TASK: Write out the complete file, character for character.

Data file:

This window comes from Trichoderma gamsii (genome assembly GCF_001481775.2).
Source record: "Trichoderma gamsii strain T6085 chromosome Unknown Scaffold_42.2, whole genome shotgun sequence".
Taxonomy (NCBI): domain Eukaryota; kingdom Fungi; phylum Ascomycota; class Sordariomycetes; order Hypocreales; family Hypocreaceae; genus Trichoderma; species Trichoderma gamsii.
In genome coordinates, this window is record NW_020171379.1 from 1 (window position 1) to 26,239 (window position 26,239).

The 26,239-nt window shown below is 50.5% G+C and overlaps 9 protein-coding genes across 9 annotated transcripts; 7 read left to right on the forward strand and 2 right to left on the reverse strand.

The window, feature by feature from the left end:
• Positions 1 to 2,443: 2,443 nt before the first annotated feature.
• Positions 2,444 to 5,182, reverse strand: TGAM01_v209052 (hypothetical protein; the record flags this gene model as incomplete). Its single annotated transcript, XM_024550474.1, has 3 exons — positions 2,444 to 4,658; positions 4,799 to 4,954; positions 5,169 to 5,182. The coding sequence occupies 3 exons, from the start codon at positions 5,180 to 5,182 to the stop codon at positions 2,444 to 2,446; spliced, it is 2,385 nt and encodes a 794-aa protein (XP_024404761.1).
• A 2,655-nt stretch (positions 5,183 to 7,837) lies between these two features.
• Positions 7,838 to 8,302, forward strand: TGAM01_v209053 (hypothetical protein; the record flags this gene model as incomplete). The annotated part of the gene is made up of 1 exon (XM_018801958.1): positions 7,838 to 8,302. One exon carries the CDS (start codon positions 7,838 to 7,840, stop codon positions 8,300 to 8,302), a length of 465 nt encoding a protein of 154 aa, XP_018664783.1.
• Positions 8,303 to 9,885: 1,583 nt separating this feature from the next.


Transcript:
This window comes from Trichoderma gamsii (genome assembly GCF_001481775.2).
Source record: "Trichoderma gamsii strain T6085 chromosome Unknown Scaffold_42.2, whole genome shotgun sequence".
Taxonomy (NCBI): domain Eukaryota; kingdom Fungi; phylum Ascomycota; class Sordariomycetes; order Hypocreales; family Hypocreaceae; genus Trichoderma; species Trichoderma gamsii.
In genome coordinates, this window is record NW_020171379.1 from 1 (window position 1) to 26,239 (window position 26,239).

The 26,239-nt window shown below is 50.5% G+C and overlaps 9 protein-coding genes across 9 annotated transcripts; 7 read left to right on the forward strand and 2 right to left on the reverse strand.

The window, feature by feature from the left end:
• Positions 1 to 2,443: 2,443 nt before the first annotated feature.
• Positions 2,444 to 5,182, reverse strand: TGAM01_v209052 (hypothetical protein; the record flags this gene model as incomplete). Its single annotated transcript, XM_024550474.1, has 3 exons — positions 2,444 to 4,658; positions 4,799 to 4,954; positions 5,169 to 5,182. The coding sequence occupies 3 exons, from the start codon at positions 5,180 to 5,182 to the stop codon at positions 2,444 to 2,446; spliced, it is 2,385 nt and encodes a 794-aa protein (XP_024404761.1).
• A 2,655-nt stretch (positions 5,183 to 7,837) lies between these two features.
• Positions 7,838 to 8,302, forward strand: TGAM01_v209053 (hypothetical protein; the record flags this gene model as incomplete). The annotated part of the gene is made up of 1 exon (XM_018801958.1): positions 7,838 to 8,302. One exon carries the CDS (start codon positions 7,838 to 7,840, stop codon positions 8,300 to 8,302), a length of 465 nt encoding a protein of 154 aa, XP_018664783.1.
• Positions 8,303 to 9,885: 1,583 nt separating this feature from the next.